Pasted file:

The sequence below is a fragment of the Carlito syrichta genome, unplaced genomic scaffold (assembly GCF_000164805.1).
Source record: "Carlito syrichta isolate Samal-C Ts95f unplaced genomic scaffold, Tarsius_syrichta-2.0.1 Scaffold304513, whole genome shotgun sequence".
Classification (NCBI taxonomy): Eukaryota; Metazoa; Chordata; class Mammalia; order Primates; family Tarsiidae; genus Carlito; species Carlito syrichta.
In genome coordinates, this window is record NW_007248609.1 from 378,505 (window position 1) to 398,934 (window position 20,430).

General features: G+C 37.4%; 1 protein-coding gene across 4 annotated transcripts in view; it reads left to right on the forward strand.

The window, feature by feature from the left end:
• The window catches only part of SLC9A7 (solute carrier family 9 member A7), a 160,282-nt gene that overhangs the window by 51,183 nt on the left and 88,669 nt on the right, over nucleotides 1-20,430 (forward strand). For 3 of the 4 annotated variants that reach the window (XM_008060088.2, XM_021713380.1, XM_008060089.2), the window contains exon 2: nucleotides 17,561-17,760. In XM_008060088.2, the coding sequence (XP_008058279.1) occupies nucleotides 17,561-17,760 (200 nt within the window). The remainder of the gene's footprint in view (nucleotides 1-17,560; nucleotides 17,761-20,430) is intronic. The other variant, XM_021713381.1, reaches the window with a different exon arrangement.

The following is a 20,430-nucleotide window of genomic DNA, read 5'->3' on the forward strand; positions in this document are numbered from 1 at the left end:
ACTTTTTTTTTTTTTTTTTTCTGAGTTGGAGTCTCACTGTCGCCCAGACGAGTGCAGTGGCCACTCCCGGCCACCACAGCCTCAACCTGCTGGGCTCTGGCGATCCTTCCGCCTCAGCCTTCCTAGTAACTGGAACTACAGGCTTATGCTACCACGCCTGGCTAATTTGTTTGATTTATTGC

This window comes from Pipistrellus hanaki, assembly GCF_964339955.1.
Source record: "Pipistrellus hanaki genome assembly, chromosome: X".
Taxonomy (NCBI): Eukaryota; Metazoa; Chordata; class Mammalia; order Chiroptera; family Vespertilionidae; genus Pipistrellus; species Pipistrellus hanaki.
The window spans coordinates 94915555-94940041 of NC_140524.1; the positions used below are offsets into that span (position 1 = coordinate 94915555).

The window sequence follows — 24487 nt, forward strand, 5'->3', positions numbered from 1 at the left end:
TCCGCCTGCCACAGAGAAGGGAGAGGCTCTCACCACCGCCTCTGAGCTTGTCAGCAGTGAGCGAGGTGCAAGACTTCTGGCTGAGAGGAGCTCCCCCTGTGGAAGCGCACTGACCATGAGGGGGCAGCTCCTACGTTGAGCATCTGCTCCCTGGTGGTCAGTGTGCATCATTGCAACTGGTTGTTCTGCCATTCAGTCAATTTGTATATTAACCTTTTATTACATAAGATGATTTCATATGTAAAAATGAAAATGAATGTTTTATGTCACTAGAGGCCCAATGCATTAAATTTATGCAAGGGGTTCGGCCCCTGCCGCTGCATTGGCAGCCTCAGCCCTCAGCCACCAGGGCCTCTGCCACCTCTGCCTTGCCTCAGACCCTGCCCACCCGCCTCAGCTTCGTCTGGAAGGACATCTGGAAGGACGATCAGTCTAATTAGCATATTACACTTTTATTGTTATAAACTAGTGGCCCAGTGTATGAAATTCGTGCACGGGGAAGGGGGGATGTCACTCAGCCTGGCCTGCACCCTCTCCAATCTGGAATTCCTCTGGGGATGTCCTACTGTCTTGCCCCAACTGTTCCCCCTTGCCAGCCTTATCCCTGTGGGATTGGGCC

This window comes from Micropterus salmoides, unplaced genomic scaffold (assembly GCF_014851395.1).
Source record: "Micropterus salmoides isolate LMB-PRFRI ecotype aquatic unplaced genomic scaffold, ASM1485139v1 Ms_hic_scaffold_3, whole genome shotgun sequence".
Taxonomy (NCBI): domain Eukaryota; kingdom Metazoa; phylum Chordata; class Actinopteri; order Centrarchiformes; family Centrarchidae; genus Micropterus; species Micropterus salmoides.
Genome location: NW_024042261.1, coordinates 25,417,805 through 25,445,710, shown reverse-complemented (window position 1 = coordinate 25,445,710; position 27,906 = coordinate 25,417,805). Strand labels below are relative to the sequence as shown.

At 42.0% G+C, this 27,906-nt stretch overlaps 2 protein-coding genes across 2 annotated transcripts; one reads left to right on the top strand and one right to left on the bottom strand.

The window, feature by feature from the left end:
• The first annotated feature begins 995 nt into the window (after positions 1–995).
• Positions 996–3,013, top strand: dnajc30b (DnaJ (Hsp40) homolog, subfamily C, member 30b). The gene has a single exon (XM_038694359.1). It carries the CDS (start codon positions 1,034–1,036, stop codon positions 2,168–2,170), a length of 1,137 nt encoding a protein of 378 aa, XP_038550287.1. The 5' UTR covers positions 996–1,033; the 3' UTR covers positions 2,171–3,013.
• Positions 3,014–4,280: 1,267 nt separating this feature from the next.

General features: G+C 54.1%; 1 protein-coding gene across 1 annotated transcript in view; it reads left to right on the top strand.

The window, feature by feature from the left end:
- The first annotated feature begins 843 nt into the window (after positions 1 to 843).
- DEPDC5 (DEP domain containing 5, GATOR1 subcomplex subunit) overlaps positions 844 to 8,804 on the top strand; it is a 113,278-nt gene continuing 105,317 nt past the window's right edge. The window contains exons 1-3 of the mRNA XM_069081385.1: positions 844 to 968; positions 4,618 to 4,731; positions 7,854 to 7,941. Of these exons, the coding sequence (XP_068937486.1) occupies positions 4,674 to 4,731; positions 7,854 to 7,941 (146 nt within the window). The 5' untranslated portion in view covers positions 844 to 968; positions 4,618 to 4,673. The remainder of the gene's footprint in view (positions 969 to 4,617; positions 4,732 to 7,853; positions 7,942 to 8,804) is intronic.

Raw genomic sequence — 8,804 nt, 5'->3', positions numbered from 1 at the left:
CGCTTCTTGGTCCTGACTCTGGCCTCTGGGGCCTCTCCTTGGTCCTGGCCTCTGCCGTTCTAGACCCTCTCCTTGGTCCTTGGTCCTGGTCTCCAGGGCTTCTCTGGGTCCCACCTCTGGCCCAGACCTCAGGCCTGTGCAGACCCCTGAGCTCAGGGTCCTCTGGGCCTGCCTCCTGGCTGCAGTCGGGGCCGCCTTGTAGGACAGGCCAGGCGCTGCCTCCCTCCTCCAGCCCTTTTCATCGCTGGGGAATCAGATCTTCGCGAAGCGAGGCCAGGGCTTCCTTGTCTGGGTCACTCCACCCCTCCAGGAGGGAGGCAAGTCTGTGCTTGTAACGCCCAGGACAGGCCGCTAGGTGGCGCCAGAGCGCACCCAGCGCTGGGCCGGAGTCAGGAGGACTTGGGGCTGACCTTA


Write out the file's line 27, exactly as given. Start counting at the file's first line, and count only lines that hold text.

- The first annotated feature begins 843 nt into the window (after positions 1 to 843).